This is the first part of a four-part article originally appearing in the Spring 2011 issue of Lilith Magazine.
Picture the stairwell in the poor apartment: the neighbor descends the steps and the woman in the doorway repeats, “Good night, good night,” and then haltingly speaks the words: “He hit me yesterday. I’m black and blue. I was ashamed to tell you. Good night.”
I found the song “Good Night, Brayne” in a 1984 anthology of Yiddish folksongs published by The Hebrew University while I was working with poet Irena Klepfisz and pianist Joyce Rosenzweig on the lives and writings of Yiddish-speaking women. Later, teaching an intergenerational workshop at KlezKanada in Quebec, I asked the class if any of them knew this song. Hands went up. They had learned it as children in their secular Yiddish school, part of the relentless truth-telling that runs through Yiddish culture and the institutions that have taught its values. An East European Jewish folk song collected and preserved by Jewish folklorists in the 19th and early 20th centuries had served as part of a school lesson in 1950s Canada, although the only recorded versions of “A Gutn Ovnt Brayne” that I know of are my own (on “Dreaming in Yiddish” and “Mikveh”).
In the European countries where Yiddish was the language of daily life, there were traditions of extravagantly emotional songs of love, suffering, courtship and marriage. People sang violent ballads and graphic depictions of hard lives; songs of war, poverty, danger and natural disasters. Folksongs were like broadsides — carrying the news of the day, declaring the troubles in society. These songs were created and sung largely by women. Women working alongside other women in fields, markets, factories and homes shared songs reflecting their lives, their experiences, thoughts, dreams, imaginings.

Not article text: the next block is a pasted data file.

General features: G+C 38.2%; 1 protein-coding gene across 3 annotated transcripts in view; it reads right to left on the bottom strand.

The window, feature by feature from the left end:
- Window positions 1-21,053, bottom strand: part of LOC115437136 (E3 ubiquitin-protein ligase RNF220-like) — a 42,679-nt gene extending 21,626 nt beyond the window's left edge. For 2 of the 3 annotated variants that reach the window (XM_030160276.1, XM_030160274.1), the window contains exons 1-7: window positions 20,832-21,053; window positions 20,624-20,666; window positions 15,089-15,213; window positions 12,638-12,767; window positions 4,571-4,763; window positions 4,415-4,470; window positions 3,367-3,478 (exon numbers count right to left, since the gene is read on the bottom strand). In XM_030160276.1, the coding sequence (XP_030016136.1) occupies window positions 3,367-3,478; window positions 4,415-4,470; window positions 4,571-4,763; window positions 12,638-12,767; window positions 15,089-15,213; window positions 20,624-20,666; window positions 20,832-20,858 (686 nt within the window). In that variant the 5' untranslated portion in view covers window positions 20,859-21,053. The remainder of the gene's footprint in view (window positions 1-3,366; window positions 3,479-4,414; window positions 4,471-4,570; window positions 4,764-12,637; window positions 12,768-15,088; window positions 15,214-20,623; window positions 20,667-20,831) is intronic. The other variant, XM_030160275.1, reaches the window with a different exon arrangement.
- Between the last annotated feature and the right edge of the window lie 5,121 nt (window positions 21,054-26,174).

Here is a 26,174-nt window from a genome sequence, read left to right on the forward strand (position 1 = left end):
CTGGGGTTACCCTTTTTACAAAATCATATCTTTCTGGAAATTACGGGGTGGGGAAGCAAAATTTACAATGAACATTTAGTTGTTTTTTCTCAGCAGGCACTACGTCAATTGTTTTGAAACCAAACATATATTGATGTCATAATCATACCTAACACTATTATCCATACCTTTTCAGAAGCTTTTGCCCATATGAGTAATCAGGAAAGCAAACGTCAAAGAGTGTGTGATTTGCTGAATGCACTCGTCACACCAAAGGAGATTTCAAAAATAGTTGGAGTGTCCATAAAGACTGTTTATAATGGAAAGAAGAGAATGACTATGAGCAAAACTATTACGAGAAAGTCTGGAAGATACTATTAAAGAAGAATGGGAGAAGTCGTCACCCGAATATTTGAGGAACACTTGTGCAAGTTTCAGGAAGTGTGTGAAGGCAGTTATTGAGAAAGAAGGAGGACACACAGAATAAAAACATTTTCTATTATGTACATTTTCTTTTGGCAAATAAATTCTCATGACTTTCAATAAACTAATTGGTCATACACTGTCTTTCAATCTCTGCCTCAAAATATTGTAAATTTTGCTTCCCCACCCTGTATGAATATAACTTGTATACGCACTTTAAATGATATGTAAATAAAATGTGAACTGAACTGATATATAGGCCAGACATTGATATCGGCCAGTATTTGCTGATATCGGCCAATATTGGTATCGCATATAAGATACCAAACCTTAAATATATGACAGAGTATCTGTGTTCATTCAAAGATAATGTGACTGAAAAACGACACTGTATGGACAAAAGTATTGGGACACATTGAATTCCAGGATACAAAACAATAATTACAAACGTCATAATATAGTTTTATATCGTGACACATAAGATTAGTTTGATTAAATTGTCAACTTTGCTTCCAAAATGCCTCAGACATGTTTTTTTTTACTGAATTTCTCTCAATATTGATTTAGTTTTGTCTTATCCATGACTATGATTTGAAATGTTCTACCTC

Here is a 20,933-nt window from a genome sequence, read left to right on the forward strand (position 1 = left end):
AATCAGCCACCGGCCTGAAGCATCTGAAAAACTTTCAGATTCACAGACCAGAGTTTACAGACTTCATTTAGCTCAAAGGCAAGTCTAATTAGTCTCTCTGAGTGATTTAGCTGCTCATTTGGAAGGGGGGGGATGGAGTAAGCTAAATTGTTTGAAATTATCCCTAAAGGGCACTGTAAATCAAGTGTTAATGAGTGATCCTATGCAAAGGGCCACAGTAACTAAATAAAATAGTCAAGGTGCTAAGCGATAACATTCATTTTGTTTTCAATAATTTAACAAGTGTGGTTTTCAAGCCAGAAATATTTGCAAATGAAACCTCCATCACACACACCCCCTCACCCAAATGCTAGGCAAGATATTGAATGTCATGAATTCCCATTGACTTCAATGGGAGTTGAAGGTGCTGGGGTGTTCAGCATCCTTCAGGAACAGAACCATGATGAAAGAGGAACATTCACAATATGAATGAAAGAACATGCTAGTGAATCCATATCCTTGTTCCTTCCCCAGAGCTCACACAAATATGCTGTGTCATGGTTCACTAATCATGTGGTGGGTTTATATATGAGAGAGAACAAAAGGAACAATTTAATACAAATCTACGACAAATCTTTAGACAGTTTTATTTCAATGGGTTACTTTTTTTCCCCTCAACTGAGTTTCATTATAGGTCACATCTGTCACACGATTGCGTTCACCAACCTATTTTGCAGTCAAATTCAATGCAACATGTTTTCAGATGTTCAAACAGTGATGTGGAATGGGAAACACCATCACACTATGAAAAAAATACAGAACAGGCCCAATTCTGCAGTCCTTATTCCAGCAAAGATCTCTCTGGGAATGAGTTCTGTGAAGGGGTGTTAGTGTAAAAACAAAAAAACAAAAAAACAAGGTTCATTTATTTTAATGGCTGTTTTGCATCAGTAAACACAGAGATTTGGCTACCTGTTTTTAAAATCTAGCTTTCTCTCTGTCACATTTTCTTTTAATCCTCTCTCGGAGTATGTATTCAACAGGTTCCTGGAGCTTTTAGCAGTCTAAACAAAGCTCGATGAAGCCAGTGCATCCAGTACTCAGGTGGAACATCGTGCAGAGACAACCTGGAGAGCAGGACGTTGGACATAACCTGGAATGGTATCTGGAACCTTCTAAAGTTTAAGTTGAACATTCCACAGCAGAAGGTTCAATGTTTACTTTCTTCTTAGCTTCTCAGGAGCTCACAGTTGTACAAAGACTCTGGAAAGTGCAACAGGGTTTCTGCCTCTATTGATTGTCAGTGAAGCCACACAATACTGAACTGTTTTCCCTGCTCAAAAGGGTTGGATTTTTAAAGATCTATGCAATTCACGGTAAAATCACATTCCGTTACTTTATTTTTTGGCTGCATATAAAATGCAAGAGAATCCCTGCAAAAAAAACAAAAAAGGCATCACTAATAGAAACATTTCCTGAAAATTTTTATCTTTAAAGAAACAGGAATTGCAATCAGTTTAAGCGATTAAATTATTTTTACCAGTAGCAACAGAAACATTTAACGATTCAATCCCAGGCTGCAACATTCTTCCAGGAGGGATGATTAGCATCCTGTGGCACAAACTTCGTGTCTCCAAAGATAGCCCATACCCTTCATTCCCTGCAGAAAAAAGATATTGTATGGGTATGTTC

THE NAMELESS VICTIM
“Oy Vey Brayne” is a frank depiction of domestic abuse. The nameless victim says good night to her neighbor, and with each verse adds another detail of the abuse and its effect on her. She lists tasks thwarted by the beating. “I forgot to buy parsley/My mother had to bring me meat/Oh the soup’s boiled off to nothing.” Finally, she considers divorcing her husband and going off alone — unable, in her despair, to imagine caring for her child: “I want to divorce him/Leave the child to him/ But I am so all alone, / I could just lie down in the street.”
The melody and rhythm of the song support the lyrics. The description of the beating in the first verse comes in rapid staccato, with a note on each quick, successive syllable: “Nekhtn hot er mikh geshlogn.” The chorus begins with a drawn out, “Oy vey, Brayne.” The woman calls out her neighbor’s name, finally managing to tell someone. The melody on the words “my good neighbor” rises to call Brayne back, and “my heart” is cried out higher still. The last line of the chorus darkens and descends as she names her husband as murderer.
The images in the song are stark, vivid, and we can’t turn away. We, like the neighbor, are called to witness the loneliness and to hear the desperate declarations. We see the shame, we witness the loss of control over the simple tasks of daily life, and we see a final image of descent — a battered body sinking to the street and lying still. How many women suffered behind the apartment doors of Warsaw and Krakow? How many women carried bruises in the shtetlekh, the towns of Poland and Lithuania, Russia and the Ukraine?
Read part two here.